The moment is upon us: your student is starting college. We have some tips for success whether your student is living in the residence halls, their first apartment, or commuting from your home.
Set shared expectations.
Talk with your student about expectations for communication. How often do you want to hear from them? If your student is commuting from home, do you expect them home for dinner every night? Keep in mind that in most classes, they won’t be able to use their cell phone, and many student organization meetings are in the evenings or on weekends. Encourage your student to socialize, study, and explore campus life. Talk about financial expectations, and if you want them to contribute to expenses like car insurance, gasoline, maintenance, or bus passes. If your student is bringing their car from out of state, be sure to let your insurance company know where the car will be.
Give yourself time to adjust.
You are proud of your student, and you knew this day would come, but that doesn’t mean it’s an easy adjustment. You may experience separation anxiety or “empty nest” syndrome. Please don’t feel embarrassed, but do allow yourself some time to adjust. You may need to shed some tears, think about the good times, and go through old pictures or scrapbooks. Now is a good time to dive into the project you’ve put on the back burner like cleaning out the closest or reorganizing your space. Think about hobbies you’ve wanted to return to, or new areas of education you wanted to explore for yourself. Now might be the time for that cooking class you’ve always wanted to take!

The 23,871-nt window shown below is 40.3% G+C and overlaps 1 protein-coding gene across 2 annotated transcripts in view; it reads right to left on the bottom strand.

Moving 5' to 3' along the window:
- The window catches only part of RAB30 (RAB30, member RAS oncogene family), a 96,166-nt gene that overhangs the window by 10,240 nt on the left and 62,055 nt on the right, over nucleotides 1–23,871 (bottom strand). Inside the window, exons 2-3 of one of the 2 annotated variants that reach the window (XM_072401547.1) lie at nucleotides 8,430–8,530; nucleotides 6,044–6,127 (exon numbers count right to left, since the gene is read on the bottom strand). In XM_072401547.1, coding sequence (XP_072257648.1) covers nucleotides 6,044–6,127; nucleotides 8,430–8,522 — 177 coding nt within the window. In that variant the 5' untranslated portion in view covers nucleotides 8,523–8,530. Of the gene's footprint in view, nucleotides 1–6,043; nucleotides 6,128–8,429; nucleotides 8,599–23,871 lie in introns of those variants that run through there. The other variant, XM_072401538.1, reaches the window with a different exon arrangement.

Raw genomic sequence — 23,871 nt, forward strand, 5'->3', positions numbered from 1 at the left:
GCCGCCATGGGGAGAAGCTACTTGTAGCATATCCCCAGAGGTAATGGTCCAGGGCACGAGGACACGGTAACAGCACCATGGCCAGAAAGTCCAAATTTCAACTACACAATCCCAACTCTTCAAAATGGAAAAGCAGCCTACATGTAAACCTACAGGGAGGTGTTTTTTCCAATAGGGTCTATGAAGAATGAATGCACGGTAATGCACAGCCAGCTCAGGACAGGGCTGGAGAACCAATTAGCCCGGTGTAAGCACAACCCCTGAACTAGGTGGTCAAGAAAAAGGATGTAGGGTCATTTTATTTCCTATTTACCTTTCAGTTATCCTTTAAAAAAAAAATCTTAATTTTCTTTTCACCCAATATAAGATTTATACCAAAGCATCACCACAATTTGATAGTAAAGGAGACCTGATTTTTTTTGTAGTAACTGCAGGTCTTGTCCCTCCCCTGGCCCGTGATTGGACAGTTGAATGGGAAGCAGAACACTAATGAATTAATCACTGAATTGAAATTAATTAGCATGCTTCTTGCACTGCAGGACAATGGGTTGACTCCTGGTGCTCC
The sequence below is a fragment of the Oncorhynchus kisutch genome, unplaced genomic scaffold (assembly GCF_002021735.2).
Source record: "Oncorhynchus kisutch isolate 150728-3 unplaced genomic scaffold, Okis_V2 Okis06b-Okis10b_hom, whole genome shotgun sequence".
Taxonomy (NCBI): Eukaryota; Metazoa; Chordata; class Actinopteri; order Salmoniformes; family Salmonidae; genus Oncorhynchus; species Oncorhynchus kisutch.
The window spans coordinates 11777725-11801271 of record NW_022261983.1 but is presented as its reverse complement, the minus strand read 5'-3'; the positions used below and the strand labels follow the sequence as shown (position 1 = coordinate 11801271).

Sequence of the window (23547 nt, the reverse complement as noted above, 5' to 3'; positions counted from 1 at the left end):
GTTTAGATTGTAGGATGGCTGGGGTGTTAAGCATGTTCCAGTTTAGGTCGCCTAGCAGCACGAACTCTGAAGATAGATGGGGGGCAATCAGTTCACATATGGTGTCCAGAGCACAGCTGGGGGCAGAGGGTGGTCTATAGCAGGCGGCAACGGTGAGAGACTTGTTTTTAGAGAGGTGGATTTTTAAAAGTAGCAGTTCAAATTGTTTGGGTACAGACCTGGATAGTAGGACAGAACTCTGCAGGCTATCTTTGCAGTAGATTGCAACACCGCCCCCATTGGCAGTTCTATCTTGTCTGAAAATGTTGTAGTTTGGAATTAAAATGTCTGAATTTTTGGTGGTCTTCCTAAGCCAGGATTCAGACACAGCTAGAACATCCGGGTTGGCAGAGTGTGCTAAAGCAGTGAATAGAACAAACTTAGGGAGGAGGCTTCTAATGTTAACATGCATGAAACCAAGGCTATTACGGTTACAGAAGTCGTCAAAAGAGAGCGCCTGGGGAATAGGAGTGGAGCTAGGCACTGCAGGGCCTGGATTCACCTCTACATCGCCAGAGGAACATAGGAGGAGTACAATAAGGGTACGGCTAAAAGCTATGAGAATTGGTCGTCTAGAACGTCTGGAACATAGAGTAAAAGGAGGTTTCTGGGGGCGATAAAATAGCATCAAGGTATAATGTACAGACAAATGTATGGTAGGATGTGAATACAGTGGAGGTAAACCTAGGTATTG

Tame the “worry monster.”
Our minds tend to imagine the worst-case scenario. Use positive self-talk to reassure yourself that you’ve taught your student how to face obstacles and challenges. If there is a particular time of day where your anxiety is stronger, build a routine to help manage your concerns. Families have shared with us that their “worry monster” often visits around bedtime. They calm their minds with a routine of reading, listening to music, or other relaxing activities to decompress. Sometimes they feel better after sending their student a goodnight text.
Expect that homesickness or longing for the past may come and go.
As your student transitions to their new academic environment, they may miss their high school routine and friends. Whether they are 3 or 3,000 miles from home, they may experience periods of homesickness or longing for the past. Listen and validate their concerns, but encourage them to be forward-focused. Remind your students that it takes time to build a new network, and the opportunities to connect on campus are plentiful. The first six weeks of the Fall semester are typically the most challenging period of adjustment. Encourage them to attend an event, talk with their Resident Assistant, or set-up an appointment at the Counseling Center. They could have virtual visit with old friends over Zoom or Facetime or make Winter Break plans.
December will be here before we know it!